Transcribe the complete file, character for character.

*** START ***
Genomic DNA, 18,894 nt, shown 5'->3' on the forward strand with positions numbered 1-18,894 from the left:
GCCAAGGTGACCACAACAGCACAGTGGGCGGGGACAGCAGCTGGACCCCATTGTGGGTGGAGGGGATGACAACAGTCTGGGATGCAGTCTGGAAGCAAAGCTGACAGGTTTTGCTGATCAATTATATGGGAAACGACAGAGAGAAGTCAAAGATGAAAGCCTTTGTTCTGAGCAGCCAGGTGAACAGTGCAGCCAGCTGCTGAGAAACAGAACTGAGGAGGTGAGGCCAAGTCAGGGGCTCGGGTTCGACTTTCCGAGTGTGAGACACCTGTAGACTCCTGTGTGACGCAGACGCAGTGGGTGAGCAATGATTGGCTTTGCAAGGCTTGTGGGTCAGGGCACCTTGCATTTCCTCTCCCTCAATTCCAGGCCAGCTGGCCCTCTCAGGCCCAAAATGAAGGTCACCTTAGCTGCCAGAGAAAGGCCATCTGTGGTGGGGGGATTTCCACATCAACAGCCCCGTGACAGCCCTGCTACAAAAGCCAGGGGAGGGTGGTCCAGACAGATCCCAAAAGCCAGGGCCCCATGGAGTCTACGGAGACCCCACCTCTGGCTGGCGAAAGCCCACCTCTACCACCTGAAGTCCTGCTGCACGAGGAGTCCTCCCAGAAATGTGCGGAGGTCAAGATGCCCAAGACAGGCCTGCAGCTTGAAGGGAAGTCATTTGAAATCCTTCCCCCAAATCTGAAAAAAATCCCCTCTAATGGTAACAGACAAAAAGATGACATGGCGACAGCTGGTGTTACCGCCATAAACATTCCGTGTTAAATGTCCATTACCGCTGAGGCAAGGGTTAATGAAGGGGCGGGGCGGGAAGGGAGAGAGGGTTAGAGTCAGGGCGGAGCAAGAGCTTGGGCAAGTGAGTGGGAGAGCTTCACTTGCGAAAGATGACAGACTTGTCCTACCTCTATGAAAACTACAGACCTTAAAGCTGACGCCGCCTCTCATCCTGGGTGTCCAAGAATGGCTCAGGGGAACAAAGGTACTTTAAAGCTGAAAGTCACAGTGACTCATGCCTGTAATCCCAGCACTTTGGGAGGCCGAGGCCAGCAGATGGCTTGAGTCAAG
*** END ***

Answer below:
Genomic DNA, 18,894 nt, shown 5'->3' on the forward strand with positions numbered 1-18,894 from the left:
GCCAAGGTGACCACAACAGCACAGTGGGCGGGGACAGCAGCTGGACCCCATTGTGGGTGGAGGGGATGACAACAGTCTGGGATGCAGTCTGGAAGCAAAGCTGACAGGTTTTGCTGATCAATTATATGGGAAACGACAGAGAGAAGTCAAAGATGAAAGCCTTTGTTCTGAGCAGCCAGGTGAACAGTGCAGCCAGCTGCTGAGAAACAGAACTGAGGAGGTGAGGCCAAGTCAGGGGCTCGGGTTCGACTTTCCGAGTGTGAGACACCTGTAGACTCCTGTGTGACGCAGACGCAGTGGGTGAGCAATGATTGGCTTTGCAAGGCTTGTGGGTCAGGGCACCTTGCATTTCCTCTCCCTCAATTCCAGGCCAGCTGGCCCTCTCAGGCCCAAAATGAAGGTCACCTTAGCTGCCAGAGAAAGGCCATCTGTGGTGGGGGGATTTCCACATCAACAGCCCCGTGACAGCCCTGCTACAAAAGCCAGGGGAGGGTGGTCCAGACAGATCCCAAAAGCCAGGGCCCCATGGAGTCTACGGAGACCCCACCTCTGGCTGGCGAAAGCCCACCTCTACCACCTGAAGTCCTGCTGCACGAGGAGTCCTCCCAGAAATGTGCGGAGGTCAAGATGCCCAAGACAGGCCTGCAGCTTGAAGGGAAGTCATTTGAAATCCTTCCCCCAAATCTGAAAAAAATCCCCTCTAATGGTAACAGACAAAAAGATGACATGGCGACAGCTGGTGTTACCGCCATAAACATTCCGTGTTAAATGTCCATTACCGCTGAGGCAAGGGTTAATGAAGGGGCGGGGCGGGAAGGGAGAGAGGGTTAGAGTCAGGGCGGAGCAAGAGCTTGGGCAAGTGAGTGGGAGAGCTTCACTTGCGAAAGATGACAGACTTGTCCTACCTCTATGAAAACTACAGACCTTAAAGCTGACGCCGCCTCTCATCCTGGGTGTCCAAGAATGGCTCAGGGGAACAAAGGTACTTTAAAGCTGAAAGTCACAGTGACTCATGCCTGTAATCCCAGCACTTTGGGAGGCCGAGGCCAGCAGATGGCTTGAGTCAAG